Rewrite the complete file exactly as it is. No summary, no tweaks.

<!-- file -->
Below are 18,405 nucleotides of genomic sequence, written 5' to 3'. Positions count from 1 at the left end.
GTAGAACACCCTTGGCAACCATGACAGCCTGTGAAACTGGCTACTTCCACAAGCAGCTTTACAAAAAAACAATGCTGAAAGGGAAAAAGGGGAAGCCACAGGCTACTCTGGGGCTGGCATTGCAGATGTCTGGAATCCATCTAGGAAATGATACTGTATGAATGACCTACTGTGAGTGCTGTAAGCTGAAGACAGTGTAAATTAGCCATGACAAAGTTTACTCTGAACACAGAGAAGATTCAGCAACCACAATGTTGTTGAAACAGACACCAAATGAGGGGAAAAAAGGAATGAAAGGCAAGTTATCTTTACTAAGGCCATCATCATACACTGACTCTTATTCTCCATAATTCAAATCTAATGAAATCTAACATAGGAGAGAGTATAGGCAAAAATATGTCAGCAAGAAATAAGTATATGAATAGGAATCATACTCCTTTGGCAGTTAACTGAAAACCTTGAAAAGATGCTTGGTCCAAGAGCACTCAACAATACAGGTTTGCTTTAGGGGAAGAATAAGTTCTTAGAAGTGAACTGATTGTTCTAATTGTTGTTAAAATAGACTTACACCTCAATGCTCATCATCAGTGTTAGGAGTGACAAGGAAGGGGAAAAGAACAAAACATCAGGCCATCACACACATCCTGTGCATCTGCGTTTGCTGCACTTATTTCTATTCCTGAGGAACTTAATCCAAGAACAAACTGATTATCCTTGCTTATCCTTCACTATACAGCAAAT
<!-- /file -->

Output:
Below are 18,405 nucleotides of genomic sequence, written 5' to 3'. Positions count from 1 at the left end.
GTAGAACACCCTTGGCAACCATGACAGCCTGTGAAACTGGCTACTTCCACAAGCAGCTTTACAAAAAAACAATGCTGAAAGGGAAAAAGGGGAAGCCACAGGCTACTCTGGGGCTGGCATTGCAGATGTCTGGAATCCATCTAGGAAATGATACTGTATGAATGACCTACTGTGAGTGCTGTAAGCTGAAGACAGTGTAAATTAGCCATGACAAAGTTTACTCTGAACACAGAGAAGATTCAGCAACCACAATGTTGTTGAAACAGACACCAAATGAGGGGAAAAAAGGAATGAAAGGCAAGTTATCTTTACTAAGGCCATCATCATACACTGACTCTTATTCTCCATAATTCAAATCTAATGAAATCTAACATAGGAGAGAGTATAGGCAAAAATATGTCAGCAAGAAATAAGTATATGAATAGGAATCATACTCCTTTGGCAGTTAACTGAAAACCTTGAAAAGATGCTTGGTCCAAGAGCACTCAACAATACAGGTTTGCTTTAGGGGAAGAATAAGTTCTTAGAAGTGAACTGATTGTTCTAATTGTTGTTAAAATAGACTTACACCTCAATGCTCATCATCAGTGTTAGGAGTGACAAGGAAGGGGAAAAGAACAAAACATCAGGCCATCACACACATCCTGTGCATCTGCGTTTGCTGCACTTATTTCTATTCCTGAGGAACTTAATCCAAGAACAAACTGATTATCCTTGCTTATCCTTCACTATACAGCAAAT